Is there an AT&T outage in my area?
- Visit the AT&T Outage Center ([https://www.att.com/outages/]) and enter your address.
- If an outage is reported, check the estimated restoration time.
- Consider using your mobile data as a temporary backup if needed.
How can I restart my AT&T router/modem?
- Locate your router/modem and unplug the power cord.
- Wait for 30 seconds, then plug the cord back in.
- Wait for the lights to stabilize, indicating a successful restart.
How do I change the Wi-Fi channel on my AT&T router?
- Access your router’s settings page via a web browser. (Consult your manual for the specific address.)
- Navigate to the “Wi-Fi” or “Wireless” settings section.
- Look for the “Channel” option and select a different channel. (Choose one with less congestion, usually indicated by a lower number.)
- Save your changes and restart your router.
What devices are using the most bandwidth on my AT&T network?
- Log in to your router’s settings page.
- Look for a section titled “Connected Devices” or “Bandwidth Usage.”
- Identify devices using high bandwidth and consider pausing downloads or streaming activities on them.
- Consider using a parental control app to manage bandwidth allocation for different devices.
How do I update the firmware on my AT&T router?
- Access your router’s settings page.
- Look for the “Firmware” or “Software Update” section.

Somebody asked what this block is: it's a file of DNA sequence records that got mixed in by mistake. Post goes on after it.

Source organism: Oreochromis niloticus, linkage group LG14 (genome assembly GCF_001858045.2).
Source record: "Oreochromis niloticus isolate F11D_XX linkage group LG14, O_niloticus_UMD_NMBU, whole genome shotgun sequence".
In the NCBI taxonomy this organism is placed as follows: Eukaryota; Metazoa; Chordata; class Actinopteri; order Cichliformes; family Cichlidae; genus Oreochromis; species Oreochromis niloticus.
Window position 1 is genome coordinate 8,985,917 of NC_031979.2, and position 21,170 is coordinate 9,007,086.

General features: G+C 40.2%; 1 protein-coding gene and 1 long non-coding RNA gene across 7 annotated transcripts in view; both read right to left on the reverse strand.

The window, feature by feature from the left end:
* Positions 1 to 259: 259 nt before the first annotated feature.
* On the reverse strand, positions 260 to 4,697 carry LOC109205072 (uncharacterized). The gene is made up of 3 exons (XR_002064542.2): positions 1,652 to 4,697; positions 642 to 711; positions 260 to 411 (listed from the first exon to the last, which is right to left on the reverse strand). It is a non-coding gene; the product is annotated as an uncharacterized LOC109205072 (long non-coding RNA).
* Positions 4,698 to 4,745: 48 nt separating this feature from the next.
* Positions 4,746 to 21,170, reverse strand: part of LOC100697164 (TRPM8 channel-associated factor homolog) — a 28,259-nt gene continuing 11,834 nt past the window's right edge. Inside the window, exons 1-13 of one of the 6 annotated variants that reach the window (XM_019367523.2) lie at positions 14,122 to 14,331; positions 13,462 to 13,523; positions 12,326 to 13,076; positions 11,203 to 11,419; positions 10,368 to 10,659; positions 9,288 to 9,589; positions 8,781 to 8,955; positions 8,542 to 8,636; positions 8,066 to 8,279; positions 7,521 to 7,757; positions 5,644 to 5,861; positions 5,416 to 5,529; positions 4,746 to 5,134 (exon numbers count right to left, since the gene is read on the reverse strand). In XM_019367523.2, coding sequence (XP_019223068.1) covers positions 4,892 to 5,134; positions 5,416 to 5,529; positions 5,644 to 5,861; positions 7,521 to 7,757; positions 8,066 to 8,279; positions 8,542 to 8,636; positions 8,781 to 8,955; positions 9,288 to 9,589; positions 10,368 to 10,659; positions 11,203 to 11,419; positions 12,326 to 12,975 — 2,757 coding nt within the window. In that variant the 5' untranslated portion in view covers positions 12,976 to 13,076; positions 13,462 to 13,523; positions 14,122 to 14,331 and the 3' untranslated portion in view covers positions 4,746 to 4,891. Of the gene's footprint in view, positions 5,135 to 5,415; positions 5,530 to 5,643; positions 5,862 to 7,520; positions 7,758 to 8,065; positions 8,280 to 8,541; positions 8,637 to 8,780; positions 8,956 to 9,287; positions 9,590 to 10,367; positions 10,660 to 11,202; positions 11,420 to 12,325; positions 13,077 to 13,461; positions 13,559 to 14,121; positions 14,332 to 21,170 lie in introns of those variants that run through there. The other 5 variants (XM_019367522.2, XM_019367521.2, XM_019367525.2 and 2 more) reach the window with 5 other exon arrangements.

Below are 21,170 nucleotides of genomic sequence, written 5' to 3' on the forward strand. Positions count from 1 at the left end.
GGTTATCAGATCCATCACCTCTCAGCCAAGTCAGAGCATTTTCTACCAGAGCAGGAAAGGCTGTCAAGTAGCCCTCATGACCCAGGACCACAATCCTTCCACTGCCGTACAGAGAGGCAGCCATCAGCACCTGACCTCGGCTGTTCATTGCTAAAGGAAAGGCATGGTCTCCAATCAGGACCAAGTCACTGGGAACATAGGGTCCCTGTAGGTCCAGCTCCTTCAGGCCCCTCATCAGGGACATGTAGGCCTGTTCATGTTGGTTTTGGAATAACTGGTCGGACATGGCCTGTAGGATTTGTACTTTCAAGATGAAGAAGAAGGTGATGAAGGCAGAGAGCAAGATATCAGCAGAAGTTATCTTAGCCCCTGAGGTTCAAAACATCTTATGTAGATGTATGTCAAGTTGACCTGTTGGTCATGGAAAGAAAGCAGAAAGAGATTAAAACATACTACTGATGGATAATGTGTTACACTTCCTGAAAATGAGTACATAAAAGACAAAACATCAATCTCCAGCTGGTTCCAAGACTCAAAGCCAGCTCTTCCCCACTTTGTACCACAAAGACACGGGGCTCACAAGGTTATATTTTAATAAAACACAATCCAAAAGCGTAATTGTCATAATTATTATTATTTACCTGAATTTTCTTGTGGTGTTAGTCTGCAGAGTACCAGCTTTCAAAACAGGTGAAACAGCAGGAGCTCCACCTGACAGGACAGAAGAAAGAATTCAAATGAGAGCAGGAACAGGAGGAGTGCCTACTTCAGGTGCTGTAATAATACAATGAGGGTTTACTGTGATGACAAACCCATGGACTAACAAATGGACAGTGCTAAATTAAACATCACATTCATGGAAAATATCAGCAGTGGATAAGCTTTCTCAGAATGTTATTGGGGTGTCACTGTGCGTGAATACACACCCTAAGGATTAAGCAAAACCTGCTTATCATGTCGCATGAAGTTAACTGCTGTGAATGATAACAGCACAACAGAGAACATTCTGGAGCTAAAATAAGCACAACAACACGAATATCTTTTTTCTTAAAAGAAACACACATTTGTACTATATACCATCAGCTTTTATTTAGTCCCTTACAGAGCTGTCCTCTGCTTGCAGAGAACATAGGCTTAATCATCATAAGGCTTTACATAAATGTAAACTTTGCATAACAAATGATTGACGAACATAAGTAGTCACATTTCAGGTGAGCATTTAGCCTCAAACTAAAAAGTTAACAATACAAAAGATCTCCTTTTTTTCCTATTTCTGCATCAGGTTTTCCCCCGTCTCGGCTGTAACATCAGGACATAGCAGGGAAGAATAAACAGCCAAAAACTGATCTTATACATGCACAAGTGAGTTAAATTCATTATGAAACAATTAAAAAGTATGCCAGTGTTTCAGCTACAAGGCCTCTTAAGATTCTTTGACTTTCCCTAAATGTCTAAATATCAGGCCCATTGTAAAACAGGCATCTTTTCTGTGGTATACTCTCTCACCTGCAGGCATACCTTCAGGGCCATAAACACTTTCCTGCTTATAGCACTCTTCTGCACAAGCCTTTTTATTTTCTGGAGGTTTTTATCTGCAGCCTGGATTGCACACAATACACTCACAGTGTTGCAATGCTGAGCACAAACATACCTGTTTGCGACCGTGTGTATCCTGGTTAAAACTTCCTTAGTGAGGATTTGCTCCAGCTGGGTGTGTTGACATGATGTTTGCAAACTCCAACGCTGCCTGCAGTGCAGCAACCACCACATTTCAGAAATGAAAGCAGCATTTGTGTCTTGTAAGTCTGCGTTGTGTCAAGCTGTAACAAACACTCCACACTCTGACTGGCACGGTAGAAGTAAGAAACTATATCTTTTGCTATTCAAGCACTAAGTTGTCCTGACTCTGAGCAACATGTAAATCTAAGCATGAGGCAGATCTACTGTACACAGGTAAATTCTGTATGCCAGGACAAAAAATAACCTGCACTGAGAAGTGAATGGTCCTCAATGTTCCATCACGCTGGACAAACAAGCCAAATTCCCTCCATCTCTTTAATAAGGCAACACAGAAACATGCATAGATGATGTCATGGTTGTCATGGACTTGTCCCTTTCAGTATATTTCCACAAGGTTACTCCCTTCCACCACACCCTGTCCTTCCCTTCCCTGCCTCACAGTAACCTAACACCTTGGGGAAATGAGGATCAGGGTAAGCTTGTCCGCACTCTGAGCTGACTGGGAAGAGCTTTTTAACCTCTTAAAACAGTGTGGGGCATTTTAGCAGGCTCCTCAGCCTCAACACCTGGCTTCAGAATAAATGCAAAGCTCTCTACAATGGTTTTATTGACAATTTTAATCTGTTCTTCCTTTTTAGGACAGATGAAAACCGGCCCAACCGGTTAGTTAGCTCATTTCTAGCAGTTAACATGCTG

- Check if a new update is available and download it.
- Follow the on-screen instructions to install the update.
Note: Don’t interrupt the update process, as it can damage your router.
How many devices can be connected to my AT&T internet at once?
- Check your specific plan details on the AT&T website or contact customer support for an accurate estimate.
- Generally, you can comfortably connect several devices, but exceeding the recommended limit can impact speed.
What can I do to improve the signal strength of my AT&T Wi-Fi?
- Location: Move your router to a central location, away from walls, electronics, and other signal obstructions.
- Antenna: If your router has external antennas, adjust their position for optimal coverage.
- Channel: Consider switching to a less congested Wi-Fi channel as described earlier.
- Mesh Wi-Fi: For large homes or weak signal areas, consider a mesh Wi-Fi system for seamless coverage throughout your space.
How can I tell if my AT&T internet speed is what I’m paying for?
- Run a speed test on a reliable website like Speedtest.net.
- Compare the results to your plan’s advertised download and upload speeds.
- If the difference is significant, contact AT&T technical support for troubleshooting or plan adjustments.
What should I do if my AT&T internet keeps dropping?
- Check for loose cables connecting your router/modem and wall outlets.
- Minimize interference from other electronics near your router.
- Restart your equipment as mentioned earlier.
- Run a diagnostics tool provided by AT&T to identify potential network issues.
- If the issue persists, contact AT&T technical support for further investigation and repair.